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do not exist. There are only two things that can happen to a software system: either it is continu-
ously improved and adapted, or it will disappear.
This discussion is central to this topic, because it strongly influences how we view the tasks and
skills required of a programmer or software engineer. You might be able to tell that the authors
of this topic strongly favor the software growth model over the waterfall model. 4
As a consequence, certain tasks and skills become much more important than they would be in
the waterfall model. Software maintenance, code reading (rather than just writing), designing
for extendibility, documentation, coding for understandability, and many other issues we have
mentioned in this topic take their importance from the fact that we know there will be others
coming after us who have to adapt and extend our code.
Viewing a piece of software as a continuously growing, changing, adapting entity, rather than
a static piece of text that is written and preserved like a novel, determines our views about how
good code should be written. All the techniques we have discussed throughout this topic work
toward this.
Exercise 13.13 In which ways might the cinema booking system be adapted or extended
in the future? Which changes are more likely than others? Write down a list of possible future
Exercise 13.14 Are there any other organizations that might use booking systems similar to
the one we have discussed? What significant differences exist between the systems?
Exercise 13.15 Do you think it would be possible to design a “generic” booking system
that could be adapted or customized for use in a wide range of different organizations with
booking needs? If you were to create such a system, at what point in the development pro-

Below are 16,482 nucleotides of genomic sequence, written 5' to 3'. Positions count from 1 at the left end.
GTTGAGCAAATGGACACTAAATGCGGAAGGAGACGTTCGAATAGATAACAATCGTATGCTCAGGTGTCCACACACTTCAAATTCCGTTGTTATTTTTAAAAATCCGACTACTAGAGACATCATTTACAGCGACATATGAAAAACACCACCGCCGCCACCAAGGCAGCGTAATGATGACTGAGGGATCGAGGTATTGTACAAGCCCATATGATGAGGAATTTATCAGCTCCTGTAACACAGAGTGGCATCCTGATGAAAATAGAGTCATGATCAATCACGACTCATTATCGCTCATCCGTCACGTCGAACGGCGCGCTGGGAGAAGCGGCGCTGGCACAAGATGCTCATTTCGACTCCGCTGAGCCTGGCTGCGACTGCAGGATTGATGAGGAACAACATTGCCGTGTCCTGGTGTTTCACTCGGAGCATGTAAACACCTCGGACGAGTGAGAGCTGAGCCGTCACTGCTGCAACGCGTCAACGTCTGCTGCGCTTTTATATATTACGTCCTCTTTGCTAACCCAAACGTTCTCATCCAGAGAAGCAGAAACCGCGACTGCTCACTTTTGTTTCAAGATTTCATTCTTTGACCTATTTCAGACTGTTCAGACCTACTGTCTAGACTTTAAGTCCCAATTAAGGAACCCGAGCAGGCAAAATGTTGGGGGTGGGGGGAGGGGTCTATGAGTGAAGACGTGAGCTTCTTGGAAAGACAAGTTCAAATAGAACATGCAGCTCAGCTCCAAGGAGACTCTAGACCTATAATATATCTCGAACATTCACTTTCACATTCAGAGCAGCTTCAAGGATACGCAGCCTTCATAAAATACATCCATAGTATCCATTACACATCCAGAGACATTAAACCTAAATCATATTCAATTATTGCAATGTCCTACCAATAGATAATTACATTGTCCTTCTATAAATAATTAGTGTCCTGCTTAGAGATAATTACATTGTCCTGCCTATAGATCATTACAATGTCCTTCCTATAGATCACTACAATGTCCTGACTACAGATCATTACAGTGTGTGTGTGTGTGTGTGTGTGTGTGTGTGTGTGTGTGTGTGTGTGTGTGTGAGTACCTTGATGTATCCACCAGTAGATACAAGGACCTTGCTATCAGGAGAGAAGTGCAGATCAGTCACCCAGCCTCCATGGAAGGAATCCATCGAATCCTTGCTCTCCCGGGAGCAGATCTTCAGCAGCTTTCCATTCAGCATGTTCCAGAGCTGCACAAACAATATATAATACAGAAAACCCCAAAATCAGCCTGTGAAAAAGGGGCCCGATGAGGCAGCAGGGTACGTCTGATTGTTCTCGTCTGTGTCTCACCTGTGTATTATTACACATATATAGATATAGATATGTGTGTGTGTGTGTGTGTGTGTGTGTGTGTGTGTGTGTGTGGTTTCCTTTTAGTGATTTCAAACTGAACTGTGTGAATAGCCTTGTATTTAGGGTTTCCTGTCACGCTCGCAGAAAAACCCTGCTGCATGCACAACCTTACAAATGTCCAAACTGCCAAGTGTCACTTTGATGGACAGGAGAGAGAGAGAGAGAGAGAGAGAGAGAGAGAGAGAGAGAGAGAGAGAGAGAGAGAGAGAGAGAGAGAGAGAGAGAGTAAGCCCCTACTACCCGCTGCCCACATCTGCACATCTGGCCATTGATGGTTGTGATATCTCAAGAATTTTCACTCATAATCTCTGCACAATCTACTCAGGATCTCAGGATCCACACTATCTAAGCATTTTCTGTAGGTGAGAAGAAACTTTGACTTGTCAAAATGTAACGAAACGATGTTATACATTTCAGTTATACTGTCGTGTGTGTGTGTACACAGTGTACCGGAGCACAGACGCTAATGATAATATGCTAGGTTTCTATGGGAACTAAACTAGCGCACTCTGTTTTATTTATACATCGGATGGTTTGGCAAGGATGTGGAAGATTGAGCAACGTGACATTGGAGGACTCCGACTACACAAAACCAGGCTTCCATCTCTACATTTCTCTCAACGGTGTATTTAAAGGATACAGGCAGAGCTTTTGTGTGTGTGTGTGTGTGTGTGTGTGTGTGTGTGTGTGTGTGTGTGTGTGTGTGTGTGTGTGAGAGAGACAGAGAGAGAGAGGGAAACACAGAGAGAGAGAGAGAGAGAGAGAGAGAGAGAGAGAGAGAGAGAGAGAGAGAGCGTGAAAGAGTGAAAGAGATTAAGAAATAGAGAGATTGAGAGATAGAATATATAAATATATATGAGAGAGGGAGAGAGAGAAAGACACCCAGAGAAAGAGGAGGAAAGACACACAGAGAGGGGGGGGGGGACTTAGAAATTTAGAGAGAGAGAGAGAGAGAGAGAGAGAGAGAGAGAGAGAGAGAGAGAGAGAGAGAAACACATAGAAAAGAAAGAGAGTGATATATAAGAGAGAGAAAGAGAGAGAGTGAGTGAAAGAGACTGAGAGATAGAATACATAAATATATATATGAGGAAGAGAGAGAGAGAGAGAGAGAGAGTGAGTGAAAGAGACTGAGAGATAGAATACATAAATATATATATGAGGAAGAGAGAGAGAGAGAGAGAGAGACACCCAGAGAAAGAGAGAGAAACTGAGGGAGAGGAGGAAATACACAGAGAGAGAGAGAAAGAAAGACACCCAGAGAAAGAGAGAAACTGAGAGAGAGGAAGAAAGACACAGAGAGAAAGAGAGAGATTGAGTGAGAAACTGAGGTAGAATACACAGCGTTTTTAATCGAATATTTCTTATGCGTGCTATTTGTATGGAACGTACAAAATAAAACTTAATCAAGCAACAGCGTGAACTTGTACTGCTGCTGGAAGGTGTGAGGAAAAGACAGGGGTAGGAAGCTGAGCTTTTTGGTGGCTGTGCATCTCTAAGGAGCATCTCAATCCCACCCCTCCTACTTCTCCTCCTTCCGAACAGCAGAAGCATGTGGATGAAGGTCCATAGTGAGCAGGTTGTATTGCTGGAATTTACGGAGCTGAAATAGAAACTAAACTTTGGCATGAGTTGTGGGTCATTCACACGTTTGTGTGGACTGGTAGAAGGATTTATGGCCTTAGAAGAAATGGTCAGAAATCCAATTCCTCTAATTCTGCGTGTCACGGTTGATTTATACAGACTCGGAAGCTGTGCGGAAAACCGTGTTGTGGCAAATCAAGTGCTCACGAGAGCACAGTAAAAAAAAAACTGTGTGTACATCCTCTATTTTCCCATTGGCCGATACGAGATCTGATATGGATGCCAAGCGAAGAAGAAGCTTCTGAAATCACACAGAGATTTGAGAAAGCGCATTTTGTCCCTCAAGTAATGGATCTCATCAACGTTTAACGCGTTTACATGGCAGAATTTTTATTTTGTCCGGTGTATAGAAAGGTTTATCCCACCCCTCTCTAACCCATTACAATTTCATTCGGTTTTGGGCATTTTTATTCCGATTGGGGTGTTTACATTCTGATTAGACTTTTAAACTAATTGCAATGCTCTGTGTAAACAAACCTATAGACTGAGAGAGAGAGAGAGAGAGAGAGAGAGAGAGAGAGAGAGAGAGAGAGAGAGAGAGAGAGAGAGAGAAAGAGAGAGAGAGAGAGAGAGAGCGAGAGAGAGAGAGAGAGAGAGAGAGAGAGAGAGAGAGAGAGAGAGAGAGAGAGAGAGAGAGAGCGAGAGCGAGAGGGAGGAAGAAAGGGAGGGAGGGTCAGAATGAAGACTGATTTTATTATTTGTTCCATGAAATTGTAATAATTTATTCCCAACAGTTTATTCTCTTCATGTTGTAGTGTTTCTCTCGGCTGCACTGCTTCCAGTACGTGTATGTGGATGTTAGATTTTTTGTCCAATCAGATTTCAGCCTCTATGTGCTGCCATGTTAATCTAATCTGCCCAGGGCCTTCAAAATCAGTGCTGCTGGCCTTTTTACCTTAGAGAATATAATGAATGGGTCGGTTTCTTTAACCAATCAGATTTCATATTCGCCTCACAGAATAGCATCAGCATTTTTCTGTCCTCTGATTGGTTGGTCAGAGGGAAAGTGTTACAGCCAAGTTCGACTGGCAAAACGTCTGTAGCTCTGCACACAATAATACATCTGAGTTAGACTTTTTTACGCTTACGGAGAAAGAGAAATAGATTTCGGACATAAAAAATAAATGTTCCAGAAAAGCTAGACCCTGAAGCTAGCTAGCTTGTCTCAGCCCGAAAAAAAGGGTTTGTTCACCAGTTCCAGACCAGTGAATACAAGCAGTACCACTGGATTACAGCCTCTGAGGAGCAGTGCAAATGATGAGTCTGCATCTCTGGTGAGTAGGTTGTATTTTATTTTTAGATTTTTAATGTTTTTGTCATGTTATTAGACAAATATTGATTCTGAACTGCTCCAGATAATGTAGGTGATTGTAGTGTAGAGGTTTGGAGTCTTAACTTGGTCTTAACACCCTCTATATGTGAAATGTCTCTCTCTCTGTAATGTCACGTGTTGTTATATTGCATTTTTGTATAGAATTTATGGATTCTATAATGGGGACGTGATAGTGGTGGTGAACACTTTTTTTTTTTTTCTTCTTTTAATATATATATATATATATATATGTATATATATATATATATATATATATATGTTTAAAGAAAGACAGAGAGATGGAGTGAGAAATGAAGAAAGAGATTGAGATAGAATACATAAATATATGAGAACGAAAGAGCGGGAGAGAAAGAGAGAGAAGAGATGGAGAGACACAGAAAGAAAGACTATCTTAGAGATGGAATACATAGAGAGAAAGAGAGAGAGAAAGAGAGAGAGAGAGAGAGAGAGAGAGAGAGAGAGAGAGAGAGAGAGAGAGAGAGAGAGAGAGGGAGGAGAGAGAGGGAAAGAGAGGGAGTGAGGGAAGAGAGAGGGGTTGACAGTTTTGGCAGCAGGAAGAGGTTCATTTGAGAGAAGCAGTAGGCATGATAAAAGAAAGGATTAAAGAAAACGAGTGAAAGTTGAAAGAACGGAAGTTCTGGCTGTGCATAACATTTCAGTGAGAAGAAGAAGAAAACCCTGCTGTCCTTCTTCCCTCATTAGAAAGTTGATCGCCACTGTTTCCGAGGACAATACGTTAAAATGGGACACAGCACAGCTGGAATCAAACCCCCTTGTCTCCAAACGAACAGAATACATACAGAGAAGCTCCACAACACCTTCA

cess of the cinema system would you introduce changes? Or would you throw that one away
and start again from scratch?
Using design patterns
In earlier chapters, we have discussed in detail some techniques for reusing some of our work
and making our code more understandable to others. So far, a large part of these discussions has
remained at the level of source code in single classes.
A design pattern
is a description of a
common comput-
ing problem and
a description of a
small set of classes
and their interac-
tion structure that
helps to solve that
As we become more experienced and move on to design larger software systems, the imple-
mentation of single classes is not the most difficult problem any more. The structure of the
overall system—the complex relationships between classes—becomes harder to design and to
understand than the code of individual classes.
An excellent book describing the problems of software development and some possible approaches to
solutions is The Mythical Man-Month by Frederick P. Brooks Jr., Addison-Wesley. Even though the
original edition is nearly 40 years old, it makes entertaining and very enlightening reading.
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